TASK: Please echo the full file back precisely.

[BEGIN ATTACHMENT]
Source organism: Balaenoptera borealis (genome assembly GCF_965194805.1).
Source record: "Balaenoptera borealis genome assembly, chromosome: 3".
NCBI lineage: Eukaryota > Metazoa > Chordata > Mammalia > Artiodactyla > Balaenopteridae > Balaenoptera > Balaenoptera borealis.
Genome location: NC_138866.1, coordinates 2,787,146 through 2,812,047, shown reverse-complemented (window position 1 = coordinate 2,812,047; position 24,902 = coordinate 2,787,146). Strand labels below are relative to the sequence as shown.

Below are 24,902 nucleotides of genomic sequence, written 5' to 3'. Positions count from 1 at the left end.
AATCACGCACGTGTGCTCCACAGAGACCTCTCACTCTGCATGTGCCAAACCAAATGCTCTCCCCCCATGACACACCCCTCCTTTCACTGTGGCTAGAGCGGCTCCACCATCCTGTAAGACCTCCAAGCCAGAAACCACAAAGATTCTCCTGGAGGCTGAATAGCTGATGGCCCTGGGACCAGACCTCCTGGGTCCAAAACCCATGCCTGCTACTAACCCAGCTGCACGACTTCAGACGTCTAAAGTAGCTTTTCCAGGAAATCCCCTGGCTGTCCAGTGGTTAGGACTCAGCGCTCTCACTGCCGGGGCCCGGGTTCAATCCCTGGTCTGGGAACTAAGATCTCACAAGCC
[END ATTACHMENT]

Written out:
Source organism: Balaenoptera borealis (genome assembly GCF_965194805.1).
Source record: "Balaenoptera borealis genome assembly, chromosome: 3".
NCBI lineage: Eukaryota > Metazoa > Chordata > Mammalia > Artiodactyla > Balaenopteridae > Balaenoptera > Balaenoptera borealis.
Genome location: NC_138866.1, coordinates 2,787,146 through 2,812,047, shown reverse-complemented (window position 1 = coordinate 2,812,047; position 24,902 = coordinate 2,787,146). Strand labels below are relative to the sequence as shown.

Below are 24,902 nucleotides of genomic sequence, written 5' to 3'. Positions count from 1 at the left end.
AATCACGCACGTGTGCTCCACAGAGACCTCTCACTCTGCATGTGCCAAACCAAATGCTCTCCCCCCATGACACACCCCTCCTTTCACTGTGGCTAGAGCGGCTCCACCATCCTGTAAGACCTCCAAGCCAGAAACCACAAAGATTCTCCTGGAGGCTGAATAGCTGATGGCCCTGGGACCAGACCTCCTGGGTCCAAAACCCATGCCTGCTACTAACCCAGCTGCACGACTTCAGACGTCTAAAGTAGCTTTTCCAGGAAATCCCCTGGCTGTCCAGTGGTTAGGACTCAGCGCTCTCACTGCCGGGGCCCGGGTTCAATCCCTGGTCTGGGAACTAAGATCTCACAAGCC